Haiku ports vs. all-new software

Continuing the discussion from Can copyleft force corporation to donate?:

I do use Manjaro Linux regularly. It is a corporate-backed Arch Linux distribution. It keeps my 10 year old PC purring like a kitten.

To answer your question: performance is why I would build a new POSIX OS from scratch. The Linux kernel is too big to fit into the caches of even a modern CPU. Smaller is better for OS design.

I was going to make a WebAssembly installer for HaikuPorts and had already started it. I got the bum rush then too. I lack the inclination to start a hard fork but it’s not because I think Haiku doesn’t need it.

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Linux can boot on a 64MB machine (I know because I have one on my desk). Haiku can’t. For smaller devices there is NetBSD.

Haiku not in real text mode, would also need to cut resources to run with low memory.

Puppy Linux is able to run graphically in 64 MB. However, I was hoping the kernel of Haiku would stay smaller than the Linux kernel. Frilly add-ons can be added ad nauseum with optional packages and it shouldn’t affect the size of the kernel nor the base install size.


I tried installing NetBSD on a spare hard drive today, just to see how it stacked up against Linux and Haiku. What a horrific experience that was. I’m still trying to install the package manager.

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You can select pkgin in the installer, but it’s not the default. If you forget, you’re better off reinstalling NetBSD from scratch, to be honest.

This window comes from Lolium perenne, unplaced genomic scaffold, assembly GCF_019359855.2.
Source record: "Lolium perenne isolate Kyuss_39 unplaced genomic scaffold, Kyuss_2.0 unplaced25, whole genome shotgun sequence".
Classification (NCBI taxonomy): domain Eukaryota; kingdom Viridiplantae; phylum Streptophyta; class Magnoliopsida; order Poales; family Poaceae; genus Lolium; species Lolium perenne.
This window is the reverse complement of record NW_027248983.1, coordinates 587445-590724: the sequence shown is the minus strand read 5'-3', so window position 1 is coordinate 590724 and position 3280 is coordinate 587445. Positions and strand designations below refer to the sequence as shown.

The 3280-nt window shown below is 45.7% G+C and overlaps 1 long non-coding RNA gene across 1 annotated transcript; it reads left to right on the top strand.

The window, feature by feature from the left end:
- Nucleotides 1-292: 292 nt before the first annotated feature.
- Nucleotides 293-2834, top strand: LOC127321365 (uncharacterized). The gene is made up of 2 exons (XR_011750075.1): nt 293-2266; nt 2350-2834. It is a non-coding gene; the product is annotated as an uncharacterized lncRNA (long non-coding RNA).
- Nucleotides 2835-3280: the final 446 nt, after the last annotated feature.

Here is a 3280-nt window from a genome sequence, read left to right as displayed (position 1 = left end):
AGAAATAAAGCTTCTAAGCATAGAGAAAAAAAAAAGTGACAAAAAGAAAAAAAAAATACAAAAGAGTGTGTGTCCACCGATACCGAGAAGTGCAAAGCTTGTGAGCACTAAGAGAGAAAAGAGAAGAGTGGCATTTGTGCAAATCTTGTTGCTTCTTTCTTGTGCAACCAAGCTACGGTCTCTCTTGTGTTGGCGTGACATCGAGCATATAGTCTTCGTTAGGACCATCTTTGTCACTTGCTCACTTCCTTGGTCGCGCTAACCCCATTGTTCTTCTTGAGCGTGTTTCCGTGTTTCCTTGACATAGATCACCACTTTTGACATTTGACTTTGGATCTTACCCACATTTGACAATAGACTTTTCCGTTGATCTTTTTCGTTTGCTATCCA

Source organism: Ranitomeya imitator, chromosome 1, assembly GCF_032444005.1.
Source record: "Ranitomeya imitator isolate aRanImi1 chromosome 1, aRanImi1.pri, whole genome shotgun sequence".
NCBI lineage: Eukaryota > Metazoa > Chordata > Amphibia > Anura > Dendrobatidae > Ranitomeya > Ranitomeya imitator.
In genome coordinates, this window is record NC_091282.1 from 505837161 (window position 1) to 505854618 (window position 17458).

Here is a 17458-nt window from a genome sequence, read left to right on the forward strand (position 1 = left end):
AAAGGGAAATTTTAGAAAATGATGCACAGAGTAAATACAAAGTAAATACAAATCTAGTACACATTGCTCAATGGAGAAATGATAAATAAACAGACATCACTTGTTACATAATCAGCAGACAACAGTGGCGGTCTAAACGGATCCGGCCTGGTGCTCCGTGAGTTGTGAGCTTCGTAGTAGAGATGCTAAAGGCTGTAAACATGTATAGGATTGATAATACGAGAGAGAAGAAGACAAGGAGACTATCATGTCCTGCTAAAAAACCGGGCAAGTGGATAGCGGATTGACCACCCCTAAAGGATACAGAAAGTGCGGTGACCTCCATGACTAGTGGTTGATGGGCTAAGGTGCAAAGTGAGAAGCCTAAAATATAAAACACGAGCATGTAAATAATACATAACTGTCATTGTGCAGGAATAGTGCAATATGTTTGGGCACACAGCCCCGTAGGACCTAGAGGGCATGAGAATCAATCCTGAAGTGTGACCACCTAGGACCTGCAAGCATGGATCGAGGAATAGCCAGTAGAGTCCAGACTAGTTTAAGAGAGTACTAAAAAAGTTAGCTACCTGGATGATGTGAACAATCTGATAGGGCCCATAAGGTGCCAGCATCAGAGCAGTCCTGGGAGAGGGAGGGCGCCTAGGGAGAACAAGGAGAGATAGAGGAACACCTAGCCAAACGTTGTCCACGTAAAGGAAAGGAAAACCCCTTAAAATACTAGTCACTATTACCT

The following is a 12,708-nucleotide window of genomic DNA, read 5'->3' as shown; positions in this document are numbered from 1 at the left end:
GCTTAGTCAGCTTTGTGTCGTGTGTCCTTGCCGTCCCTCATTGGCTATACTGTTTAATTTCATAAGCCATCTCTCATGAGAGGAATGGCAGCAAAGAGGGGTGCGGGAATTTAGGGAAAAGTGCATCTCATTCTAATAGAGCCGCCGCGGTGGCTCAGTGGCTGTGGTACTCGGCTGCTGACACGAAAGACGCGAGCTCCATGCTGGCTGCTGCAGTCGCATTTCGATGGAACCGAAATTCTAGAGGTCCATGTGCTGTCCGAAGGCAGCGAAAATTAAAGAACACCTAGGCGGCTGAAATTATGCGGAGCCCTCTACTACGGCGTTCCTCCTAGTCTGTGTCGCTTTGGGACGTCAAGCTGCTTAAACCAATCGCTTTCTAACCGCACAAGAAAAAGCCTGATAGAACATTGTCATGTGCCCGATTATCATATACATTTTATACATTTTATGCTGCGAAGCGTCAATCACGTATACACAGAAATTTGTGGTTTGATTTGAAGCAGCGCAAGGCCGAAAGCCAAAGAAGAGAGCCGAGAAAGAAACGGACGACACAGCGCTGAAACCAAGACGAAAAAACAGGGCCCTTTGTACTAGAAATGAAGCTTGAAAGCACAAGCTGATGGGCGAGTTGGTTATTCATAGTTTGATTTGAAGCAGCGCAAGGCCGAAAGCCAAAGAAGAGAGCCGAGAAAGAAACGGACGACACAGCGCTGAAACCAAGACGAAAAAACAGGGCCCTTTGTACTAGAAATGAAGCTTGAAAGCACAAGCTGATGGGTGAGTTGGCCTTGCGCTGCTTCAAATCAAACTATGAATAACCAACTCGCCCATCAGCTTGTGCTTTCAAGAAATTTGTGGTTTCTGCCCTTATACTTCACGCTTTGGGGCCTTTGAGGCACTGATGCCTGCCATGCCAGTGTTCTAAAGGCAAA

Really? I haven´t used NetBSD in a long time so I had to look this up: NetBSD Documentation: Other FAQs and HOWTOs
That´s 2 commands which you even can copy/paste from the docs. If somebody can´t do this they have no business installing an OS (at least not a UNIX-like) in my opinion. :wink:

It’s a good thing I threw away my commercially purchased SCO UNIX install disks years ago. Thanks for the “heads up”.

I´m sorry if my comment came across a bit snarky and I apologize for it. Sometimes I get frustrated that people don´t seem to read documentation even if it is just a few clicks away.

Thanks. I will probably start over anyway, though.

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If you just want to try a BSD and have no specific reason why it has to be NetBSD I´d recommend FreeBSD. It´s, in my opinion, slightly more “user friendy” (if there´s anything like that at all, in the BSD world) than the other BSDs.

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They certainly try to be, anyway. NetBSD doesn’t traditionally care much about desktop users. On the other hand, NetBSD never blew up on me and trashed its disk partition. I guess there are different kinds of user friendly.

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GhostBSD was a pretty painless install until I ran updates and clobbered the entire installation. It’s a shame too: it could even run the closed-source scripting language called Hollywood on its Linux emulation layer including most of the example scripts. I’ve since found out that GhostBSD is bleeding edge as much as Debian Sid or any other nightly build you can name.

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